Marijuana for Medical Professionals Conference IV November 4-6, 2022

Cannabis for Cancer and Pain

15 Nov 2016
Main Hall

Cannabis for Cancer and Pain

Cancer patients are faced with a number of distressing symptoms that may be amenable to treatment with cannabis and related therapies including chemotherapy-related nausea and vomiting, anorexia/cachexia, pain, anxiety/depression and insomnia. Delta-9-tetrahydrocannabinol (THC) was licensed and approved in 1986 in the US for treatment of chemotherapy-induced nausea and vomiting. Many patients, however, prefer using the whole plant for this indication although clinical trial results have not been conclusive. Cannabis is the only anti-emetic which also increases appetite.

Much of the physiology of the endocannabinoid system and cannabinoid receptors would predict a role for cannabinoids in modulation of pain. Clinical trials have demonstrated a benefit for cannabis over placebo in patients with HIV-related painful peripheral neuropathy. Preclinical studies suggest that cannabinoids may be useful in both prevention and treatment of chemotherapy-induced peripheral neuropathy. To date, one small pilot study of the sublingual whole plant extract – nabiximols- has suggested a potential benefit for this indication. In preclinical models, cannabinoids have been shown to be synergistic with opioids in pain relief. A small pharmacokinetic interaction study demonstrated the safety of adding vaporized cannabis to a stable dose of sustained-release opiates with some suggestion of increased analgesia.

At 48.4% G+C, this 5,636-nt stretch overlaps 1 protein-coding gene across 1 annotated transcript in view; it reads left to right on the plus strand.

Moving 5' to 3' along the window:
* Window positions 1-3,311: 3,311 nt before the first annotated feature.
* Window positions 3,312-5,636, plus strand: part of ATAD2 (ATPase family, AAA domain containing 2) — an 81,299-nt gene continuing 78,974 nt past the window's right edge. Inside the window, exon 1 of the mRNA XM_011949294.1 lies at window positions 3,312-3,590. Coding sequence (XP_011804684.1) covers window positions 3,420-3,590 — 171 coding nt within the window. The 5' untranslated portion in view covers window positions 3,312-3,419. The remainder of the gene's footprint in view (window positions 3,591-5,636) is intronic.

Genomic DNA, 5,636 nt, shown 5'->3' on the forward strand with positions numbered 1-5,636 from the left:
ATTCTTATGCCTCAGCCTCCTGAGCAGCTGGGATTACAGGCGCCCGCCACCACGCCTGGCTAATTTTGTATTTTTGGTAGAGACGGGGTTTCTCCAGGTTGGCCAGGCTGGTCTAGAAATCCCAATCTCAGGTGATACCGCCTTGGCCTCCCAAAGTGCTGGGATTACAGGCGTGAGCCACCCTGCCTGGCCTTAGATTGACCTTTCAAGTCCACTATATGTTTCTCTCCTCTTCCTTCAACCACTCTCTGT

Increasing in vitro evidence suggests that cannabinoids – particularly delta-9-tetrahydrocannabinol and the non-psychoactive anti-inflammatory cannabidiol- may have some direct anti-cancer activity. Animal studies are also supporting this possibility. These effects may be mediated by way of cannabinoid receptor interactions inducing programmed cell death. In addition, cannabinoids may decrease angiogenesis by modulating vascular endothelial growth factor (VEGF) as well as inhibiting matrix metalloproteinase-2 which is involved in modulating tumor invasiveness and metastasis. Although no clinical trials have been conducted in humans, an increasing number of patients with malignant diagnoses are seeking cannabis cancer “cures”.